Google Fiber plans to upgrade some users to 20Gbps service by the end of the year. Ars Technica reports: Google’s Wednesday blog post calls this part of a “GFiber Labs” experiment and says the service “will initially be available as an early access offering to a small group of GFiber customers in select areas.” The 20Gbps service is made possible by new networking gear: Nokia’s 25G PON (passive optical network) technology, which lets Internet service providers push more bandwidth over existing fiber lines. Google says it’s “one of the first” ISPs to adopt the technology for consumers, though at least one other US ISP, the Tennessee provider “EPB,” has rolled out the technology. Customers will need new networking gear, too, and Google says you’ll get a new fiber modem with built-in Wi-Fi 7.
Fierce Telecom spoke with Google’s Nick Saporito, head of product at Google Fiber, who said, “We definitely see a need” for 20Gbps service. For now, Saporito says the service is “a very early adopter product,” but it will eventually roll out “in most, if not all, of our markets.” According to that Fierce report, Fiber is built on Nokia’s “Quillion” Fiber platform, which is upgradable, so Google only needed to “plug in a new optical module and replace the optical network terminal on the end-user side” to take its 5 and 8Gbps infrastructure to 20Gbps.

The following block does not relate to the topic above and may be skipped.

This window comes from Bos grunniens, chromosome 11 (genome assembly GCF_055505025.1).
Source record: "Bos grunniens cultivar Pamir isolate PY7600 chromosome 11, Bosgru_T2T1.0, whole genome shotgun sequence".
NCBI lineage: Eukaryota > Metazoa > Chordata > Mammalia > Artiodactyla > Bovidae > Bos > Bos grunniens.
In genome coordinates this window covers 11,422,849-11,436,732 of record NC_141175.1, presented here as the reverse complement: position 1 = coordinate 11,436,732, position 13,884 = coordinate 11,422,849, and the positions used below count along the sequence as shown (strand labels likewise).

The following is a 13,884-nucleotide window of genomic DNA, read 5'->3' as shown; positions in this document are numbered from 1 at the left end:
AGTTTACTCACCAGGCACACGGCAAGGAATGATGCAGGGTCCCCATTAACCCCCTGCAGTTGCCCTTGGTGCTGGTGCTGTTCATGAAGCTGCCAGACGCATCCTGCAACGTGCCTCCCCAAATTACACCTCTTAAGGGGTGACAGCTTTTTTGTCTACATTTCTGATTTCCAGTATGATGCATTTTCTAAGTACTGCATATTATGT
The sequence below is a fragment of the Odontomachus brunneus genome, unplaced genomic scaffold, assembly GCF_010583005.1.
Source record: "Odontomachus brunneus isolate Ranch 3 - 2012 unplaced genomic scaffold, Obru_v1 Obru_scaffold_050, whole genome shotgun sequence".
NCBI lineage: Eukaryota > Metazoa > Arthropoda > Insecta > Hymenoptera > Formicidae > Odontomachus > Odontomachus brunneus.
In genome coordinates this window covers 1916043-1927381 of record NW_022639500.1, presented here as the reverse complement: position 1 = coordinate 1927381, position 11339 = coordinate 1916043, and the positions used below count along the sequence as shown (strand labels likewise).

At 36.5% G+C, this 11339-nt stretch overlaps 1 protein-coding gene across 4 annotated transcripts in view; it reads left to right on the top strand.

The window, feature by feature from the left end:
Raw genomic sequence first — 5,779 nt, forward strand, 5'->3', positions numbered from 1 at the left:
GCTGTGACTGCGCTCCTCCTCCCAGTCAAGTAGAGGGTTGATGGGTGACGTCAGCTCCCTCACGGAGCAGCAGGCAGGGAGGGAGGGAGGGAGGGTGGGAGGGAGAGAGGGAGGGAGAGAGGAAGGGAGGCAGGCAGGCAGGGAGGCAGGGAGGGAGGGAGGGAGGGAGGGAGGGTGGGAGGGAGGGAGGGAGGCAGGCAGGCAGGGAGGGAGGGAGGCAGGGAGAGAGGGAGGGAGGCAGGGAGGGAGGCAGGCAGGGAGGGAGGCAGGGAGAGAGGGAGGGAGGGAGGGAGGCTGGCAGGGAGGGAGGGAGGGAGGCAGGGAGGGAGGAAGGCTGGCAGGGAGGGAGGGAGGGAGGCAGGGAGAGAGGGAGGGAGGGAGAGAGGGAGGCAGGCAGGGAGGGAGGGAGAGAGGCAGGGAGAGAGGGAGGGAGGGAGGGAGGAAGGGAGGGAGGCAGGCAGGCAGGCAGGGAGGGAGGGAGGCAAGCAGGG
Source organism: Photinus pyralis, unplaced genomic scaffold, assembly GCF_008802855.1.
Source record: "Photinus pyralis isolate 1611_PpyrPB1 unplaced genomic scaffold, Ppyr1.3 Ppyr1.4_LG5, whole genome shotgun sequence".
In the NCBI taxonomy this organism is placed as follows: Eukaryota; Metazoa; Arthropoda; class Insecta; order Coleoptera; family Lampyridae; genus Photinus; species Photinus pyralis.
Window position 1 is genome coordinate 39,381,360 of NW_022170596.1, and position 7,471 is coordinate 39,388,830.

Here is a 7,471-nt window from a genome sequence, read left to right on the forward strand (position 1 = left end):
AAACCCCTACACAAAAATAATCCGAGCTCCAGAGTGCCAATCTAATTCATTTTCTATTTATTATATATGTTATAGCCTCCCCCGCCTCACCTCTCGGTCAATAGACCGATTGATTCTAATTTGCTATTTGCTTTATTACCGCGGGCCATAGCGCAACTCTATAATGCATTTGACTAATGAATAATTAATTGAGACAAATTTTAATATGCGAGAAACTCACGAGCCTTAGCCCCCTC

There’s no word yet on the price or which utopian Google Fiber cities will get access to the 20Gbps service, but Google has already run trials in Kansas City, Missouri. Currently, Google Fiber costs $70 for 1Gbps and $150 for 8Gbps. Interested customers can sign up for early access at this link.